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Transitioning from ECI Services to Texas Public School Services

Texas Public School Services Teacher with Student

Texas Early Childhood Intervention (ECI) provides services and support to infants and toddlers (0-36 months) who have developmental delays or a disability and their families. When we intervene early, we can have a significant impact on a child’s development and interventions are more likely to be more effective provided earlier than later.  In the first 3 years of a child’s life, the connections in a baby’s brain are most adaptable. These connections are important as they are the foundation for learning and behavior. As children get older, these connections are harder to change. After a child reaches age 3, they can transition from Early Childhood Intervention Services to Texas Public School Services.

With Early Childhood Intervention services, a child’s developmental trajectory can change, improving not only outcomes for the child, but the family as well. Brighton Center is an ECI provider through the State of Texas.  We’ll explore the challenges families can face in making this transition, and strategies that can help ease the transition.

An Introduction to Early Intervention Services

Brighton Center - Early Childhood Intervention - Blog - Image 2

Early Intervention Services began in 1975 when Congress enacted the Education for All Handicapped Children Act, Public Law-94-142, to support and protect the rights of infants, toddlers, children, and youth with disabilities and their families. In 1990, this law’s name changed to the Individuals with Disabilities Education Act (IDEA). Early Intervention today is provided through Part C of IDEA. These laws were established to enhance the development of babies and toddlers with disabilities to minimize the potential for developmental delay, reduce educational costs by minimizing the need for special education, increase the potential for these children to live an independent life, and overall enhance the family’s abilities to meet the needs of their baby.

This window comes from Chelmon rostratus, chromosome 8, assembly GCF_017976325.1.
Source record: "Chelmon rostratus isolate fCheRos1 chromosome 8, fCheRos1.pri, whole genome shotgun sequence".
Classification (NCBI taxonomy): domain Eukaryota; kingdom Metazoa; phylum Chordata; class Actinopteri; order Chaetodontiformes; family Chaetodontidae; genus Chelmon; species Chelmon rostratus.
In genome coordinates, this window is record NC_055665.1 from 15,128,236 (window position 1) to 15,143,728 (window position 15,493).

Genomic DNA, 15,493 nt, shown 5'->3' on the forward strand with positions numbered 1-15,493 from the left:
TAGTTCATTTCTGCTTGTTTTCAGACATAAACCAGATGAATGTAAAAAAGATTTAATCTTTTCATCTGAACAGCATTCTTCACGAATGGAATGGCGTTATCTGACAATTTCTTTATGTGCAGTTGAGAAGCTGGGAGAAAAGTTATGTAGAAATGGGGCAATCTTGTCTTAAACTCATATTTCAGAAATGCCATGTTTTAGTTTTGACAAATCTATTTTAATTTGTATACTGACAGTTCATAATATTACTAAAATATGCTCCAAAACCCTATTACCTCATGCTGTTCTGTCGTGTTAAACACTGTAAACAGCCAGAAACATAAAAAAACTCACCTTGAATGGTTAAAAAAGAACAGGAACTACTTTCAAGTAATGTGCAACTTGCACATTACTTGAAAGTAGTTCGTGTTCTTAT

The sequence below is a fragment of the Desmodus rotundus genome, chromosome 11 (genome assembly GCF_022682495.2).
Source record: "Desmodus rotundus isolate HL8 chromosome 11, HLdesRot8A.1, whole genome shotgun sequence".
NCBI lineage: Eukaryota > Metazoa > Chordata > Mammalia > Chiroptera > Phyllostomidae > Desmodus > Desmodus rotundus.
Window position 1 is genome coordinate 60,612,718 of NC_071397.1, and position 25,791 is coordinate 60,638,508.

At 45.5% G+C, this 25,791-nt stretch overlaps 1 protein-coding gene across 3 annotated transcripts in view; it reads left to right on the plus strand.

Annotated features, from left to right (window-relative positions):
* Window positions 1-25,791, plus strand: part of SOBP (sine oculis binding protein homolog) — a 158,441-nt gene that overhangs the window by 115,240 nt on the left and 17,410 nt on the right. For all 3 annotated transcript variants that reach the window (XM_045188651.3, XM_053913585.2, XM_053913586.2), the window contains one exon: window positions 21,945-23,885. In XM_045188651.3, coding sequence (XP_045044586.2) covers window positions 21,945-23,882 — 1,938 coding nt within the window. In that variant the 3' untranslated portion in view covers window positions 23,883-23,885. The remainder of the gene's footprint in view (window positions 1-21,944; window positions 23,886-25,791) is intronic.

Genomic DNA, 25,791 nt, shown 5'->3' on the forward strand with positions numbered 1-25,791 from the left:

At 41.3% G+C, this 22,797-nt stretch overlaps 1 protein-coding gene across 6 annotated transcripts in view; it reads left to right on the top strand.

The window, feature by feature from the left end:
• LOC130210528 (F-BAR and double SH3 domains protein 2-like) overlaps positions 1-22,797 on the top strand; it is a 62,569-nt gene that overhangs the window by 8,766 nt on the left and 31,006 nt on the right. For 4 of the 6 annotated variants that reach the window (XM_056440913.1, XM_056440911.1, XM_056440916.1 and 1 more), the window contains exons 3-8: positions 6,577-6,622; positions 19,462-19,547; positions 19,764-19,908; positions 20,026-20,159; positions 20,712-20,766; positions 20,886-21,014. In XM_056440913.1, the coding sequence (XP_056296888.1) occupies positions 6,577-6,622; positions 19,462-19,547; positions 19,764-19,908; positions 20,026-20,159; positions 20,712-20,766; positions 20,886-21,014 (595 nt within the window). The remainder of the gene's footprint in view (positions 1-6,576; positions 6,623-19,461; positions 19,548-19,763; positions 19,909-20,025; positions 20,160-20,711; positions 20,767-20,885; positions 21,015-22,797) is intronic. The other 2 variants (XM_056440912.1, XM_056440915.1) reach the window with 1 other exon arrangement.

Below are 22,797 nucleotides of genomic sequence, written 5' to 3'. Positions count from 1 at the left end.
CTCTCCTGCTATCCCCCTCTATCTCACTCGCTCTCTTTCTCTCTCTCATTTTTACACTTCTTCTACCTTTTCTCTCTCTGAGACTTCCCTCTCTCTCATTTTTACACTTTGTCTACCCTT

Texas Early Intervention Services are only for children 0-36 months. Therefore, many parents wonder what is next to help their child. For a majority of children enrolled in Texas Early Childhood Intervention (ECI) services, the next step would be Part B of IDEA (services from their local school district). Many parents are unaware that their child who has a developmental delay or disability can receive services in the Texas public school system beginning at age 3. If a child qualifies for educational services in their local school district, this will look very different from ECI services. Nevertheless, they are still beneficial.

Moving from the Early Childhood Intervention Service’s family, developmental focus to the Texas public school service’s child, educational focus can be difficult for parents. Transitioning from ECI Services to Texas Public School Services begins well before your child’s 3rd birthday. In fact, you should look for information during your child’s 2nd year. Nevertheless, when the big day comes, there are some strategies you can use to ease the transition.

Tips for Transitioning to Texas Public School Services

Parent taking children to begin Texas Public School ServicesSchool Familiarization

Although your school might offer an orientation day also known as “meet the teacher” it may help to continue discussing with your child the layout of the school. As a parent, you can ease this process by asking the teacher or administrative staff to see if there is an option to walk around the school grounds to help your child feel comfortable. This may need to take place a couple of times. Repetition will help your child feel at ease and confident when they are entering the school.